The literature states that a SR flip flop is a sequential device and that sequential devices are those whose output depends on its current inputs and prior state. However, that doesn't make sense to me: flip flops are the basic building blocks of some memories and I wonder how useful a memory can be if its next state depends on its prior state. That would be a very bizarre kind of storage! You have to have the ability to write anything you need to and, in fact, that is exactly what a flip flop allows you to do. So, my question is: am I missing something (conceptually speaking) or in fact a flip flop does not comply with the definition of sequential logic? Thank you very much in advance!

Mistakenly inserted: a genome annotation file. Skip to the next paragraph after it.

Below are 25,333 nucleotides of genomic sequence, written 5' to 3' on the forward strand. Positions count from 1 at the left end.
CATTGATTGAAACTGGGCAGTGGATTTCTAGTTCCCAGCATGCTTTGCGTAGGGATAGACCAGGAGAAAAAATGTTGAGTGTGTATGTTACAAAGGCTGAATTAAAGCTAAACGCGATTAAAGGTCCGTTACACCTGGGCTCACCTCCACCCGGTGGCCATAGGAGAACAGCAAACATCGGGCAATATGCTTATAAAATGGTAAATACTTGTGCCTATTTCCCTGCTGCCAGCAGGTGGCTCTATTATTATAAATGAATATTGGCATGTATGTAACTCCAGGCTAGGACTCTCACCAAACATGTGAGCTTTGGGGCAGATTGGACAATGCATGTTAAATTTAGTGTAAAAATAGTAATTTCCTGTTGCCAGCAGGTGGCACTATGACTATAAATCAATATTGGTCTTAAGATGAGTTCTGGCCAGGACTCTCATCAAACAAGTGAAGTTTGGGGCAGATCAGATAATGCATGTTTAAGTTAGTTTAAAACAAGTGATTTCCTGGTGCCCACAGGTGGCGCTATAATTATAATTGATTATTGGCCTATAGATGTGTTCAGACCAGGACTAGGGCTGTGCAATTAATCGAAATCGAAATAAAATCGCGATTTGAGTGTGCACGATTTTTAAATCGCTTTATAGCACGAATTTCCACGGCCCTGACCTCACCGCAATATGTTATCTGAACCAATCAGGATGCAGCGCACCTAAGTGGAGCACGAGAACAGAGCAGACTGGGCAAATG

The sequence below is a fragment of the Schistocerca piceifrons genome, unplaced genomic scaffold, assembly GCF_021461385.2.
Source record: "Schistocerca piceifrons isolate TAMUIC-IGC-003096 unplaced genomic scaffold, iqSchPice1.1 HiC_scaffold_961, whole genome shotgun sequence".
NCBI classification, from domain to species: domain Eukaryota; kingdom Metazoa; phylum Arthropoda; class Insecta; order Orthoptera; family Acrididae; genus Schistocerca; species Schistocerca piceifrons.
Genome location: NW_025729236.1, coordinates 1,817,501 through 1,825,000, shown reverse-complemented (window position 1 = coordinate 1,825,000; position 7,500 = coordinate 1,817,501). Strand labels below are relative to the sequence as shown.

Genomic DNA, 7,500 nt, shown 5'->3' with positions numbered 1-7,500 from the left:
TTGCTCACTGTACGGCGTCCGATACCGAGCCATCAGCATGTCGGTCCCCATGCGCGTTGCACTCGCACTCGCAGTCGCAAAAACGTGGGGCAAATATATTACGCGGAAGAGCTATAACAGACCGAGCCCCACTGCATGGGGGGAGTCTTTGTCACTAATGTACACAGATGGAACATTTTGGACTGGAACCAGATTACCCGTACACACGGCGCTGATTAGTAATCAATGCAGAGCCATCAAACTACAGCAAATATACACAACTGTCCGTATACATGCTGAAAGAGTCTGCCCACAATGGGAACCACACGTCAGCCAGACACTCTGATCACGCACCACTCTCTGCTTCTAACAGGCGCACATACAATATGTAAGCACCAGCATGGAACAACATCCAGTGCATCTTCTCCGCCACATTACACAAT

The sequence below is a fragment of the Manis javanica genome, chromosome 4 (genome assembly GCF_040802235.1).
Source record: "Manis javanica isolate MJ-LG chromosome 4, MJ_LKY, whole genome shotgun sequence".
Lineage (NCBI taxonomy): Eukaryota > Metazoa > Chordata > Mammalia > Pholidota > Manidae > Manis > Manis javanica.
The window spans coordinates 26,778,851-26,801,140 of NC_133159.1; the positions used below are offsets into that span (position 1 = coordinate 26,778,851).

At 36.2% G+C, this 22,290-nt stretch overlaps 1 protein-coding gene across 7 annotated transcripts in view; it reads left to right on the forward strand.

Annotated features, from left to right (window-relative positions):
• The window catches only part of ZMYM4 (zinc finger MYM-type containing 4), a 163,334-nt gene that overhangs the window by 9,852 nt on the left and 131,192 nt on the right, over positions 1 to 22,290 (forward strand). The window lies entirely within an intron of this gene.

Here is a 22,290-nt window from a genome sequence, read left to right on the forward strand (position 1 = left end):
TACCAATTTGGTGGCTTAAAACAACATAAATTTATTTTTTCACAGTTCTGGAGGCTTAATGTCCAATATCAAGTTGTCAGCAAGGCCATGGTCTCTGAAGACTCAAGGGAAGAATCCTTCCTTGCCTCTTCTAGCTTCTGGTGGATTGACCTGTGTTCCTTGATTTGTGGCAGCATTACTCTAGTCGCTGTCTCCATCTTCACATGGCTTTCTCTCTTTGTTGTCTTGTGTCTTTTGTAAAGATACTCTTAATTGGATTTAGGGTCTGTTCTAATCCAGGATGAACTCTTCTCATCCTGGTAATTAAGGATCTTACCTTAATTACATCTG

The output of a FF depends on not only the present values of its inputs, but also on the previous values of those inputs. This is the definition of a sequential circuit.
In other words, there are combinations of input values for which the output can be in either of two states — which one is determined by the past history of the input values. Internal feedback gives the circuit "memory".